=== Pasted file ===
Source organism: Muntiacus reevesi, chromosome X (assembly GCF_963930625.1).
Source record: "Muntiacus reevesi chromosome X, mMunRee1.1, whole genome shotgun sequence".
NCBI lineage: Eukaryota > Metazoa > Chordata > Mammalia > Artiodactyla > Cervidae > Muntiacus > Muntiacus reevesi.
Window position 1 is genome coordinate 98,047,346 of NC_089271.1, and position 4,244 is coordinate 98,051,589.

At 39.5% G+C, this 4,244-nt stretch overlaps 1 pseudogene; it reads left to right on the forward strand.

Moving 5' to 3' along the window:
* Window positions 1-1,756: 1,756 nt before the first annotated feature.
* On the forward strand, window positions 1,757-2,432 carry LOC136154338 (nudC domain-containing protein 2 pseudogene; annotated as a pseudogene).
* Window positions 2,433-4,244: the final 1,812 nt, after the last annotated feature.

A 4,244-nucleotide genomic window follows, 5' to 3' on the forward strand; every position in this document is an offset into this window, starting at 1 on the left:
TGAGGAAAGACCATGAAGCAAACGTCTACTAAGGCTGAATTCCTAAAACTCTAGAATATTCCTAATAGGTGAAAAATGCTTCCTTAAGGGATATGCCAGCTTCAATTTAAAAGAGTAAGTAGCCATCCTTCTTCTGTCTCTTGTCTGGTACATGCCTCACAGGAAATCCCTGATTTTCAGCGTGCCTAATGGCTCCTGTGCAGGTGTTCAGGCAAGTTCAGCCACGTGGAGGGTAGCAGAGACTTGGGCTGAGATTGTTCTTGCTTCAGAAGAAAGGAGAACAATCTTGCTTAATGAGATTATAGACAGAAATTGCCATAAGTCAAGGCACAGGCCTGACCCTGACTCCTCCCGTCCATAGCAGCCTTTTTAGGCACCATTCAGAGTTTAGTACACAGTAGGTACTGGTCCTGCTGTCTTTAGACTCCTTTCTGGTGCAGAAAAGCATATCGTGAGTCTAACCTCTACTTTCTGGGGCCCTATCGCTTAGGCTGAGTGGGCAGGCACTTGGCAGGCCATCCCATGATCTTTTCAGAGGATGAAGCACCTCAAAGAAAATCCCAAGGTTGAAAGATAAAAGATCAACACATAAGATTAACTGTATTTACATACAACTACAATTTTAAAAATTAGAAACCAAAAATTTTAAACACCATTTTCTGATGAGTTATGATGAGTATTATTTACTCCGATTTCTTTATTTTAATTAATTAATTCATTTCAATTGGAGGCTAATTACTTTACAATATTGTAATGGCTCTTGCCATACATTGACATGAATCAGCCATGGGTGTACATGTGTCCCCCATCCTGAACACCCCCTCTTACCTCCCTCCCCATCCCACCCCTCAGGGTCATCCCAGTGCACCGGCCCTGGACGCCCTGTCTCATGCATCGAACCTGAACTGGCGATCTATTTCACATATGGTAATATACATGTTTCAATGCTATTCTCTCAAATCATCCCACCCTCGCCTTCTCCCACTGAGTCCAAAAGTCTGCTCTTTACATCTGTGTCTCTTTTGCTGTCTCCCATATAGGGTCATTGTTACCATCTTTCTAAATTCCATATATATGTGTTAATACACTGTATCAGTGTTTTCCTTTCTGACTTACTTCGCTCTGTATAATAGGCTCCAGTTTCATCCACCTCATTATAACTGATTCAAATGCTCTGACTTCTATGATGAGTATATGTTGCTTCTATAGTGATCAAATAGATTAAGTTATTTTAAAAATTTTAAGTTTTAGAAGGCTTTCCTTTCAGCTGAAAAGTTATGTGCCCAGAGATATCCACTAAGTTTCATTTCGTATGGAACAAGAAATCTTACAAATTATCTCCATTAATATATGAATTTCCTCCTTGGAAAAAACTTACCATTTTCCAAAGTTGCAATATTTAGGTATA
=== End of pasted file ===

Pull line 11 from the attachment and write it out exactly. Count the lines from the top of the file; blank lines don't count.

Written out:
TGAGGAAAGACCATGAAGCAAACGTCTACTAAGGCTGAATTCCTAAAACTCTAGAATATTCCTAATAGGTGAAAAATGCTTCCTTAAGGGATATGCCAGCTTCAATTTAAAAGAGTAAGTAGCCATCCTTCTTCTGTCTCTTGTCTGGTACATGCCTCACAGGAAATCCCTGATTTTCAGCGTGCCTAATGGCTCCTGTGCAGGTGTTCAGGCAAGTTCAGCCACGTGGAGGGTAGCAGAGACTTGGGCTGAGATTGTTCTTGCTTCAGAAGAAAGGAGAACAATCTTGCTTAATGAGATTATAGACAGAAATTGCCATAAGTCAAGGCACAGGCCTGACCCTGACTCCTCCCGTCCATAGCAGCCTTTTTAGGCACCATTCAGAGTTTAGTACACAGTAGGTACTGGTCCTGCTGTCTTTAGACTCCTTTCTGGTGCAGAAAAGCATATCGTGAGTCTAACCTCTACTTTCTGGGGCCCTATCGCTTAGGCTGAGTGGGCAGGCACTTGGCAGGCCATCCCATGATCTTTTCAGAGGATGAAGCACCTCAAAGAAAATCCCAAGGTTGAAAGATAAAAGATCAACACATAAGATTAACTGTATTTACATACAACTACAATTTTAAAAATTAGAAACCAAAAATTTTAAACACCATTTTCTGATGAGTTATGATGAGTATTATTTACTCCGATTTCTTTATTTTAATTAATTAATTCATTTCAATTGGAGGCTAATTACTTTACAATATTGTAATGGCTCTTGCCATACATTGACATGAATCAGCCATGGGTGTACATGTGTCCCCCATCCTGAACACCCCCTCTTACCTCCCTCCCCATCCCACCCCTCAGGGTCATCCCAGTGCACCGGCCCTGGACGCCCTGTCTCATGCATCGAACCTGAACTGGCGATCTATTTCACATATGGTAATATACATGTTTCAATGCTATTCTCTCAAATCATCCCACCCTCGCCTTCTCCCACTGAGTCCAAAAGTCTGCTCTTTACATCTGTGTCTCTTTTGCTGTCTCCCATATAGGGTCATTGTTACCATCTTTCTAAATTCCATATATATGTGTTAATACACTGTATCAGTGTTTTCCTTTCTGACTTACTTCGCTCTGTATAATAGGCTCCAGTTTCATCCACCTCATTATAACTGATTCAAATGCTCTGACTTCTATGATGAGTATATGTTGCTTCTATAGTGATCAAATAGATTAAGTTATTTTAAAAATTTTAAGTTTTAGAAGGCTTTCCTTTCAGCTGAAAAGTTATGTGCCCAGAGATATCCACTAAGTTTCATTTCGTATGGAACAAGAAATCTTACAAATTATCTCCATTAATATATGAATTTCCTCCTTGGAAAAAACTTACCATTTTCCAAAGTTGCAATATTTAGGTATA